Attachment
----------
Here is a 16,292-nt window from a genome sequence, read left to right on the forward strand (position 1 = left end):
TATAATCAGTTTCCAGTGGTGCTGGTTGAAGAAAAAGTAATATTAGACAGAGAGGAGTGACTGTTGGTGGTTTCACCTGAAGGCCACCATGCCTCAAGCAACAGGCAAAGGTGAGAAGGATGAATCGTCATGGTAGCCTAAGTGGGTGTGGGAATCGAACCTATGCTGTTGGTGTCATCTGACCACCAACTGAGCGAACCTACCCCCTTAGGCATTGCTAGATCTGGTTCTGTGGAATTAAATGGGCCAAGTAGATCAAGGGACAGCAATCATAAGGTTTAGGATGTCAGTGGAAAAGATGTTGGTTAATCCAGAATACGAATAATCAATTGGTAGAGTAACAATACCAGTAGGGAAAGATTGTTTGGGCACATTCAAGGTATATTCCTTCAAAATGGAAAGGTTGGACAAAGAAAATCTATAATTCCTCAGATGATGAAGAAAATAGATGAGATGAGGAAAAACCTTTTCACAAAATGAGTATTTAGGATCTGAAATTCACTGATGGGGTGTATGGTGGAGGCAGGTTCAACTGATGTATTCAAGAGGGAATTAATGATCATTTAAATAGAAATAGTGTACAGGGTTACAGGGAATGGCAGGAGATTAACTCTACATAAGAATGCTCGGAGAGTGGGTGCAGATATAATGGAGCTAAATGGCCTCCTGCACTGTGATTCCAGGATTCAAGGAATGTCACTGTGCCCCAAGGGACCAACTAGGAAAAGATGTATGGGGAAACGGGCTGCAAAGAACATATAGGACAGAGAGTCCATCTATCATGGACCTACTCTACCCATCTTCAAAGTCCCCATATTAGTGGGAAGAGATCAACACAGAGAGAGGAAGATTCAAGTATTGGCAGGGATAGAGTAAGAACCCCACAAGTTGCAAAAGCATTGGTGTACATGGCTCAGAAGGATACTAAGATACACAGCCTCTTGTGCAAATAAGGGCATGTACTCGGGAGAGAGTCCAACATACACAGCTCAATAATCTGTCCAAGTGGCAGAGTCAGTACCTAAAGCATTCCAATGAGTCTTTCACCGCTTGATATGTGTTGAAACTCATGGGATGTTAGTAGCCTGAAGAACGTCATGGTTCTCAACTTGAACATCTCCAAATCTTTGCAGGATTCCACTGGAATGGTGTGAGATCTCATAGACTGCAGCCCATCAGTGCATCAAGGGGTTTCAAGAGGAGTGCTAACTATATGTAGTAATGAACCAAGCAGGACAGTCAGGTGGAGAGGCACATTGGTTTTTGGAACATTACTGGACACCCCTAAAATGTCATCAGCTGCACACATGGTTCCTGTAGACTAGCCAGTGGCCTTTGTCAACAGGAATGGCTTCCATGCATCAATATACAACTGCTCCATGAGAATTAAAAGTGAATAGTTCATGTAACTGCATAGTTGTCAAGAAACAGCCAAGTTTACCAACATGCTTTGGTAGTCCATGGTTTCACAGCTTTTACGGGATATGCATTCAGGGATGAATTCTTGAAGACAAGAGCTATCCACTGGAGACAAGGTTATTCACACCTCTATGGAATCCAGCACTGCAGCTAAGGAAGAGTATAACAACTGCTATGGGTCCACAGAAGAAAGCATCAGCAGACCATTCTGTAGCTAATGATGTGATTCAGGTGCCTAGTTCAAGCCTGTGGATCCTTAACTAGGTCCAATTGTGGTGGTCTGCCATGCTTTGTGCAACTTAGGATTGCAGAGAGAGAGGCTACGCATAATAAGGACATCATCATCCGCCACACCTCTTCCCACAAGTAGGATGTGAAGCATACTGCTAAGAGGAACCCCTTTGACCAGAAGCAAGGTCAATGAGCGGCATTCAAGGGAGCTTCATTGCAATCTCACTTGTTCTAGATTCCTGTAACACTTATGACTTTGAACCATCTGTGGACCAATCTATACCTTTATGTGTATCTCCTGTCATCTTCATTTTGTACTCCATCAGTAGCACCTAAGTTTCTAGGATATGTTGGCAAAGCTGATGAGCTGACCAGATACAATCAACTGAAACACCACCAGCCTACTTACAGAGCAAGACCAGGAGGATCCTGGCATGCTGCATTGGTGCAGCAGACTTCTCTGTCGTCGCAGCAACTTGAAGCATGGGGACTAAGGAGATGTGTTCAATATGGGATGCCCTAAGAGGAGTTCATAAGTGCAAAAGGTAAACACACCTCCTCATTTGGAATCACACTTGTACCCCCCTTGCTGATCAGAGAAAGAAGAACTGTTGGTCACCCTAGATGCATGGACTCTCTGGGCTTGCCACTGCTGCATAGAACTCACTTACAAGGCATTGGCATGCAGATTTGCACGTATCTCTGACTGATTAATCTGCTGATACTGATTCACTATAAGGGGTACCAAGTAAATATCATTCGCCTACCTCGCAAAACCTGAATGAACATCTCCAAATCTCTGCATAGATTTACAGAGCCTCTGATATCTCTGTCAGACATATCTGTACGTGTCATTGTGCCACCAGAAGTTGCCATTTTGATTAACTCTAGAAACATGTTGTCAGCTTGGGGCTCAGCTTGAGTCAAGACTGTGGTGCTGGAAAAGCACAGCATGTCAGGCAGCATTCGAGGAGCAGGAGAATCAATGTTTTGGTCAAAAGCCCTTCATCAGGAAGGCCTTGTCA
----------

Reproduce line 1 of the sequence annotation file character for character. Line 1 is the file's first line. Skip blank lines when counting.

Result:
Here is a 16,292-nt window from a genome sequence, read left to right on the forward strand (position 1 = left end):